The first and main difference between Standard Hindi and Standard Urdu has to do with how each language is written. Hindi is written with the Devanagari script, an abugida. This type of script contains consonants as the main component, which has an inherent vowel. However, vowel marks can be used to signify sound changes. It is written from left to right and from the top to the bottom of a page. A variety of other languages use Devanagari as well, including Nepali among others.
Standard Hindi, as an official version of Hindustani, is a subject-object-verb language, unlike more major European languages. That is, the verb usually comes at the end. As there are so many varieties spoken, even among just Standard Hindi, there are variations of rules and sentence patterns. The flexibility of word order is allowed because there is an extensive use of suffixes that connect to verbs and adjectives to convey specific meanings. It also contains gender classification for nouns (masculine and feminine), not unlike many European languages.
In terms of the history of Hindi, we need to turn to the history of Hindustani in general. Hindustani is a descendant of Shauraseni and its dialects. These include Brai Bhasha, Awadahi, and Khariboli, the language of Delhi. Standard Hindi is based on this Delhi vernacular. Hindi is considered a literary dialect of the Hindustani language derived from Khariboli, and in addition, takes on more characteristics of Sanskrit. This is another difference that seems to separate it from Urdu. The Urdu language was more of a colloquial version spoken by the Persian troops who invaded the Indian subcontinent. At this time, it was known as ‘language of the Ordu’ with Ordu meaning horde, and later it became shortened to Urdu. This fact is what differentiates Urdu from Hindi, to a certain extent, even though the languages remain mutually intelligible. Khariboli, however, was the main foundation of Hindustani in the 1800s, and thus, of both languages.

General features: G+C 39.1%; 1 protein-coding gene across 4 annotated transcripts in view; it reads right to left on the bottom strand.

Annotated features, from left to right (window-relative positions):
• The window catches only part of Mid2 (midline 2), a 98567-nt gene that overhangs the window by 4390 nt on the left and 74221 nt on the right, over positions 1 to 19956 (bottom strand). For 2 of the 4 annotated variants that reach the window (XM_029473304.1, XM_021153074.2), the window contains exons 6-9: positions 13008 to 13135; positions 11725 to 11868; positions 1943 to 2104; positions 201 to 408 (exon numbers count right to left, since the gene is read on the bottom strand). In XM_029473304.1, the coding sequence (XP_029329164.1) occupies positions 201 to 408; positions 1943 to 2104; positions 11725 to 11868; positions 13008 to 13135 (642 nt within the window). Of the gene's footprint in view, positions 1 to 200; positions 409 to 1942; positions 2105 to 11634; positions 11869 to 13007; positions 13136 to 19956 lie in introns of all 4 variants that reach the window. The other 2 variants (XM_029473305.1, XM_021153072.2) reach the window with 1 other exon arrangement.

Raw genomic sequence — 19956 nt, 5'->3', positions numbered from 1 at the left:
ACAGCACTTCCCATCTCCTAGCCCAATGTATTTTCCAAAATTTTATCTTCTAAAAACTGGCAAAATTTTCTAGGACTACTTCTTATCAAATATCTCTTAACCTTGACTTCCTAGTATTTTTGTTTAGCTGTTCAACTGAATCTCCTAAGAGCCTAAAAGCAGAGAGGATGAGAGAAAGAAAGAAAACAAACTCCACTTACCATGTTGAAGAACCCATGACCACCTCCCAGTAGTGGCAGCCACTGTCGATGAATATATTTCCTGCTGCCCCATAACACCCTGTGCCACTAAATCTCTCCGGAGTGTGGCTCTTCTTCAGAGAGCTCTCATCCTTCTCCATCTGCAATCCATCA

Before the Indian subcontinent was colonized by Britain under the British Raj, Persian was the dominant language. However, under the British Raj, there was a movement to make Hindustani an official language. However, the Hindu community wanted the new language to be written with the native Devanagari script, as opposed to the Persian script that would eventually be associated with Urdu.
In the 19th century, there was a movement to develop Hindi as a standard separate from Urdu. After independence from the British Empire, there was a standardization of grammar, with a Modern Hindi Grammar being written in 1958. There was also a standardization of spelling using the Devanagari script. To further differentiate Hindi from Urdu, much of the vocabulary used in Hindi is derived from Sanskrit, especially for technical and scientific words. In addition, many neoligisms were developed to replace Persian, Arabic, and English influences. With the separation of India and Pakistan, and with the majority of Indians being Hindu and the majority of Pakistanis being Muslim, this linguistic divide was made even more relevant. At this time, Hindi became associated with Hindu identity, while Urdu was more associated with Muslim populations.
Nowadays, Standard Hindi is a language that is culturally influential. As a language born out of debate and controversy, it is tied to the Hindu identity. Despite this, Hindi still features a significant influence from Persian, despite efforts to ‘purify’ the language. However, much of its modern vocabulary is derived from Sanskrit. There is a large body of Hindi literature with many styles. this literature stems from medieval to present times. In addition, Hindi binds together Indian culture as both a lingua franca and an official language of government. Thus, it is a prominent language in media in that region. Moreover, there is an Indian pop-culture ranging from aspects like Bollywood to Indian music, where the Hindi language is used and celebrated